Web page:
Review your data settings

Cookies are set through this site to recognise your repeat visits and preferences, serve more relevant ads, facilitate social sharing, and to analyse traffic. By using the site, you consent to the use of cookies that may process personal data for these purposes in line with our privacy statement and cookie policy.

Menu

It's right to race despite puffer probe: Froome

 

By Phil Casey ·

1
Controversial: Chris Froome at the Ruta del Sol yesterday

Chris Froome insists he has "done nothing wrong" and has defended his decision to return to racing at the Ruta del Sol.

The four-time Tour de France winner is still fighting to prove his innocence after returning an adverse analytical finding for asthma drug salbutamol during last year's La Vuelta - a race he won in an historic Tour-Vuelta double.

Several rivals, as well as UCI president David Lappartient, have called for Froome to be suspended by Team Sky until the case is resolved.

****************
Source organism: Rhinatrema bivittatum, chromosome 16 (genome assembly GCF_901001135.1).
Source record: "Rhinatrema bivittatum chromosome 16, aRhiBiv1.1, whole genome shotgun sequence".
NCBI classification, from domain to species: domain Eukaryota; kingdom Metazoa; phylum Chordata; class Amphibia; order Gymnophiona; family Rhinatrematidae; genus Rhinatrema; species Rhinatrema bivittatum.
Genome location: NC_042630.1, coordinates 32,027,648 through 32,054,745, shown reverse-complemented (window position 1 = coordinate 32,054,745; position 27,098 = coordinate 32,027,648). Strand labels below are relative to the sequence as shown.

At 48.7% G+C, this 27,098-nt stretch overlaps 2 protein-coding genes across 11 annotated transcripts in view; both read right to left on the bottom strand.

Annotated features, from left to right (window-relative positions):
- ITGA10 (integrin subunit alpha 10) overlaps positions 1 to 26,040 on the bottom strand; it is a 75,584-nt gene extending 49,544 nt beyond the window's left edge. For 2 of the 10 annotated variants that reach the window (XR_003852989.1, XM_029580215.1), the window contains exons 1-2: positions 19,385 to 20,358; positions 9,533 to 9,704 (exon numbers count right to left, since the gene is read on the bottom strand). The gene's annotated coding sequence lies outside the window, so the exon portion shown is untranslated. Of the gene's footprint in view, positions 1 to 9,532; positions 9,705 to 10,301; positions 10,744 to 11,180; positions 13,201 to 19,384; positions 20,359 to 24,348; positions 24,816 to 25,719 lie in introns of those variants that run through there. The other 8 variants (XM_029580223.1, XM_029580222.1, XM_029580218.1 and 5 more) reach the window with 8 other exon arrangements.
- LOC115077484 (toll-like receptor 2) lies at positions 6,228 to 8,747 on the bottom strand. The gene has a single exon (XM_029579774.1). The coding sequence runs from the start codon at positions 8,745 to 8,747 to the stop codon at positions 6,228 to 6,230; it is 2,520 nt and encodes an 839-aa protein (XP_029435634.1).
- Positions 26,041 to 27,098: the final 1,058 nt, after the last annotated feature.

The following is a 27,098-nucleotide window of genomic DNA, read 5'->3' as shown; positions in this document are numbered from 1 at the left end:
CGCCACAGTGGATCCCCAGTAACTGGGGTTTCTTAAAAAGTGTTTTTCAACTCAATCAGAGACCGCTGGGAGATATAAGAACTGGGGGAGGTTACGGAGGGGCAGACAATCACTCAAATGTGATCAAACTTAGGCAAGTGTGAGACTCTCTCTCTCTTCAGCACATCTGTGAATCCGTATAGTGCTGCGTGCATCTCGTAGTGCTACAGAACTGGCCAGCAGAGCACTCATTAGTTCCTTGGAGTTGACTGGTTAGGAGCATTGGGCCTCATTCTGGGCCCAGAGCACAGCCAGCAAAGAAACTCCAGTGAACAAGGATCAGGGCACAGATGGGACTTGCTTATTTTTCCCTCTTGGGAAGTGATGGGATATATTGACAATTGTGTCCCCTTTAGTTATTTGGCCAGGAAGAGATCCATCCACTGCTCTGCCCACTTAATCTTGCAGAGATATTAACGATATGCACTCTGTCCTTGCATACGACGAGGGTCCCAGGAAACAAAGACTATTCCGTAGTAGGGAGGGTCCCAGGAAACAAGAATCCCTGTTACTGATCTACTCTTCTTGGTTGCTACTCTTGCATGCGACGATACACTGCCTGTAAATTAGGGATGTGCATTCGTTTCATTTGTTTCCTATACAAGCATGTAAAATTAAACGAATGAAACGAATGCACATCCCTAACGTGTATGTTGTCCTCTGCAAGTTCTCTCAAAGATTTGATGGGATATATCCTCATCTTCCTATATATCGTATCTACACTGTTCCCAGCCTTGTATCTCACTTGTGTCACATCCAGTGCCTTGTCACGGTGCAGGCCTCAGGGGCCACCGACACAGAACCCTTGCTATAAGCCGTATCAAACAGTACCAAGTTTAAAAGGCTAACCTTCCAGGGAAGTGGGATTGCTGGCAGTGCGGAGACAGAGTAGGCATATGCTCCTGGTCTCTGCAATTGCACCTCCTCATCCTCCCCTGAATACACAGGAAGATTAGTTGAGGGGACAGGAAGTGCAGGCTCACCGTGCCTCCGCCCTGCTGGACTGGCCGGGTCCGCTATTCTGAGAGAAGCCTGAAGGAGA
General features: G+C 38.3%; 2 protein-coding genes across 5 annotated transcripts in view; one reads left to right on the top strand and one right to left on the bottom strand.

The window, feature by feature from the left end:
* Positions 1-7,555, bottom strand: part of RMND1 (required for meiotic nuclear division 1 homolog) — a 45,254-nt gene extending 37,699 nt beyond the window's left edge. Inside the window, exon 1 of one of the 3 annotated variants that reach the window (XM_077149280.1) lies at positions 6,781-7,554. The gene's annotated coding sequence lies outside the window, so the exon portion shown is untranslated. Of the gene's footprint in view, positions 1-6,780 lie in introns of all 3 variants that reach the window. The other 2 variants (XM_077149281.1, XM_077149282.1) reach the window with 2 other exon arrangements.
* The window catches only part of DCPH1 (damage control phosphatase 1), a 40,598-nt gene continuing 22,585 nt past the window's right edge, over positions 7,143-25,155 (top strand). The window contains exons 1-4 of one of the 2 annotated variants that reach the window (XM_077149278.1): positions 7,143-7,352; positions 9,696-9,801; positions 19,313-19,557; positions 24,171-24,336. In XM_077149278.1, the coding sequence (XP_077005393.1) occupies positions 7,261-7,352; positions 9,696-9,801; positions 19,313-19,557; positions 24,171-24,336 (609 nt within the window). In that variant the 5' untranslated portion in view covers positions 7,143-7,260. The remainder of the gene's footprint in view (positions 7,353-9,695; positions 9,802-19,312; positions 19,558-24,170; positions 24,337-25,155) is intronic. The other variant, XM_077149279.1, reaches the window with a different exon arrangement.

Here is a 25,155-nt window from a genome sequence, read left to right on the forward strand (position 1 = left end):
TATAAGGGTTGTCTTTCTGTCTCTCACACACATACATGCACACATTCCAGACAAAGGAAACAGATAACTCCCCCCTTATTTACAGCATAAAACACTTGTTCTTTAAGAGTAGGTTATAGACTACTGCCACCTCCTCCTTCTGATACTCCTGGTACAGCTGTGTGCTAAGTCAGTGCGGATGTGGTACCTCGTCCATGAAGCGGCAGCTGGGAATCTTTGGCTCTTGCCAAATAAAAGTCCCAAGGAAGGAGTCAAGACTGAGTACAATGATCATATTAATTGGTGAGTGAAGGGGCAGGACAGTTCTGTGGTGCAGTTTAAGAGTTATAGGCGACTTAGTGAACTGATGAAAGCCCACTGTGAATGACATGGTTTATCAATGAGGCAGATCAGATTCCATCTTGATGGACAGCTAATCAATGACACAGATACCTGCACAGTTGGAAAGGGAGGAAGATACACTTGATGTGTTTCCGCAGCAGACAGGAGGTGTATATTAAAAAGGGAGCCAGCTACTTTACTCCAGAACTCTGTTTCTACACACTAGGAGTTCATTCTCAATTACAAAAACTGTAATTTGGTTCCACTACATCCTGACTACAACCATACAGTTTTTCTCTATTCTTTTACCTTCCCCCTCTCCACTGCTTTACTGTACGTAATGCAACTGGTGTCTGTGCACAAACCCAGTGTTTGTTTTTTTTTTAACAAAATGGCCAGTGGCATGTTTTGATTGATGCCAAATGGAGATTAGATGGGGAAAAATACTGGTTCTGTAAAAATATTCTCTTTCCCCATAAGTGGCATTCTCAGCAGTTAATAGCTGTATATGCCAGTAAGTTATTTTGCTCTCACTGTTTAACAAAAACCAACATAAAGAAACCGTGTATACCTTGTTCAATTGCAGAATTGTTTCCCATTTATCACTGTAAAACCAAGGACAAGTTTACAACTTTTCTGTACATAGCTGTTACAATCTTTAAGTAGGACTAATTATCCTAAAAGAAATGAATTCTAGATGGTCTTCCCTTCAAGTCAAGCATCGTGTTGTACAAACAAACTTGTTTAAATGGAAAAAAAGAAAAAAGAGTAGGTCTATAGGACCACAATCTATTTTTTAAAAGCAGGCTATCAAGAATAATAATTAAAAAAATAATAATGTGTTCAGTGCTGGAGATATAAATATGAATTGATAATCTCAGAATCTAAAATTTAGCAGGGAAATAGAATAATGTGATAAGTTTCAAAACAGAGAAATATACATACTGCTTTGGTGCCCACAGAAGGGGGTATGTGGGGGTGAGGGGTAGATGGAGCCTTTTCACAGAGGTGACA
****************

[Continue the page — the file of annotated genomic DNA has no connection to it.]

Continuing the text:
But the 32-year-old will race on and finished safely in the main bunch on the opening stage of the Ruta del Sol between Mijas and Granada yesterday, a stage won by France's Thomas Boudat of Direct Energie in a sprint finish.

"It was good to be back racing," Froome said. "What was really touching was how riders from other teams came over to offer their support.

"I know I've done nothing wrong and there's a process in place for me to be able to demonstrate that, and that's obviously what I intend to do.

"It is not going to go any faster if I was sitting at home. We're going as fast as we can on it now and hopefully we'll get a result as soon as possible.

"Obviously it was meant to be a confidential process. It has been made public now but a lot of other athletes and riders have been through this process. I'm not asking for the benefit of the doubt here. I'm just asking for a fair process."

Team Sky general manager Sir Dave Brailsford insists Froome "stuck within the rules" regarding the use of his inhaler.

"How many times is he allowed to use his puffer? You're allowed to use it 16 times in 24 hours and of course the question here is, 'Did he use it more than that?'" said Brailsford.

"We do need to get to the bottom of it, but it is not this great calamity of a doping story which people are trying to make out.

"I'm sure we'll be able to demonstrate that he absolutely stuck within the rules."

1 / 1
Controversial: Chris Froome at the Ruta del Sol yesterday